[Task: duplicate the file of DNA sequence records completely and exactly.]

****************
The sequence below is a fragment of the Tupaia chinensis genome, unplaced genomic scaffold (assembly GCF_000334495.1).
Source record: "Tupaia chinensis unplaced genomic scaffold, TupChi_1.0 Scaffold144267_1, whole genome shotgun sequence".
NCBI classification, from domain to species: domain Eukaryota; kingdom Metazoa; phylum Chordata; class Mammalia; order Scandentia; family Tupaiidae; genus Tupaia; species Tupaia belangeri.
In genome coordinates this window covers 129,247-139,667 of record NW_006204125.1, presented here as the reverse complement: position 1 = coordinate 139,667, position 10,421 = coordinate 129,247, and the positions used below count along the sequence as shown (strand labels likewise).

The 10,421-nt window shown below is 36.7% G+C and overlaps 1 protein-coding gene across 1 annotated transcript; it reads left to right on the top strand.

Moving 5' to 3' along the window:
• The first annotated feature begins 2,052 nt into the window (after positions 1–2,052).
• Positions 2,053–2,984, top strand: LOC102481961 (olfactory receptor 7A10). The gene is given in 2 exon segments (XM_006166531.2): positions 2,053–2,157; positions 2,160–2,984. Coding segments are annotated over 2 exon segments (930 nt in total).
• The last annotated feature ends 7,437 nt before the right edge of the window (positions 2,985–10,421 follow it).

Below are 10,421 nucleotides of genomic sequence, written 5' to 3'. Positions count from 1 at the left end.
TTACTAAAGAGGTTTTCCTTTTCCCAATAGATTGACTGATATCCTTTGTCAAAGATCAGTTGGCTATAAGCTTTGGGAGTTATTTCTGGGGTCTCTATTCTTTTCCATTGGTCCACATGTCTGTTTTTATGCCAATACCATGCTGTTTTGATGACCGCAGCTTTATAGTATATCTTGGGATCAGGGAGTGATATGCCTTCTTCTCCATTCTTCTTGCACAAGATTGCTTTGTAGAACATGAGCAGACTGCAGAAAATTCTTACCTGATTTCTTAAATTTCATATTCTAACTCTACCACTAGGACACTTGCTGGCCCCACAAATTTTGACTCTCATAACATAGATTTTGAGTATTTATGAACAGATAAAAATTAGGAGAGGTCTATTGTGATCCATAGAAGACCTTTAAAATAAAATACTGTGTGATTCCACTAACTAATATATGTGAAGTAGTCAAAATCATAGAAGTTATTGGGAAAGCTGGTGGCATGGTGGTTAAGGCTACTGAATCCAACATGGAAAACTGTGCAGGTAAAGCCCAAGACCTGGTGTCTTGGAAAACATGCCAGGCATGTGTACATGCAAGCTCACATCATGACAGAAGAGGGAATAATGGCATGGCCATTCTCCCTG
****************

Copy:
The sequence below is a fragment of the Tupaia chinensis genome, unplaced genomic scaffold (assembly GCF_000334495.1).
Source record: "Tupaia chinensis unplaced genomic scaffold, TupChi_1.0 Scaffold144267_1, whole genome shotgun sequence".
NCBI classification, from domain to species: domain Eukaryota; kingdom Metazoa; phylum Chordata; class Mammalia; order Scandentia; family Tupaiidae; genus Tupaia; species Tupaia belangeri.
In genome coordinates this window covers 129,247-139,667 of record NW_006204125.1, presented here as the reverse complement: position 1 = coordinate 139,667, position 10,421 = coordinate 129,247, and the positions used below count along the sequence as shown (strand labels likewise).

The 10,421-nt window shown below is 36.7% G+C and overlaps 1 protein-coding gene across 1 annotated transcript; it reads left to right on the top strand.

Moving 5' to 3' along the window:
• The first annotated feature begins 2,052 nt into the window (after positions 1–2,052).
• Positions 2,053–2,984, top strand: LOC102481961 (olfactory receptor 7A10). The gene is given in 2 exon segments (XM_006166531.2): positions 2,053–2,157; positions 2,160–2,984. Coding segments are annotated over 2 exon segments (930 nt in total).
• The last annotated feature ends 7,437 nt before the right edge of the window (positions 2,985–10,421 follow it).

Below are 10,421 nucleotides of genomic sequence, written 5' to 3'. Positions count from 1 at the left end.
TTACTAAAGAGGTTTTCCTTTTCCCAATAGATTGACTGATATCCTTTGTCAAAGATCAGTTGGCTATAAGCTTTGGGAGTTATTTCTGGGGTCTCTATTCTTTTCCATTGGTCCACATGTCTGTTTTTATGCCAATACCATGCTGTTTTGATGACCGCAGCTTTATAGTATATCTTGGGATCAGGGAGTGATATGCCTTCTTCTCCATTCTTCTTGCACAAGATTGCTTTGTAGAACATGAGCAGACTGCAGAAAATTCTTACCTGATTTCTTAAATTTCATATTCTAACTCTACCACTAGGACACTTGCTGGCCCCACAAATTTTGACTCTCATAACATAGATTTTGAGTATTTATGAACAGATAAAAATTAGGAGAGGTCTATTGTGATCCATAGAAGACCTTTAAAATAAAATACTGTGTGATTCCACTAACTAATATATGTGAAGTAGTCAAAATCATAGAAGTTATTGGGAAAGCTGGTGGCATGGTGGTTAAGGCTACTGAATCCAACATGGAAAACTGTGCAGGTAAAGCCCAAGACCTGGTGTCTTGGAAAACATGCCAGGCATGTGTACATGCAAGCTCACATCATGACAGAAGAGGGAATAATGGCATGGCCATTCTCCCTG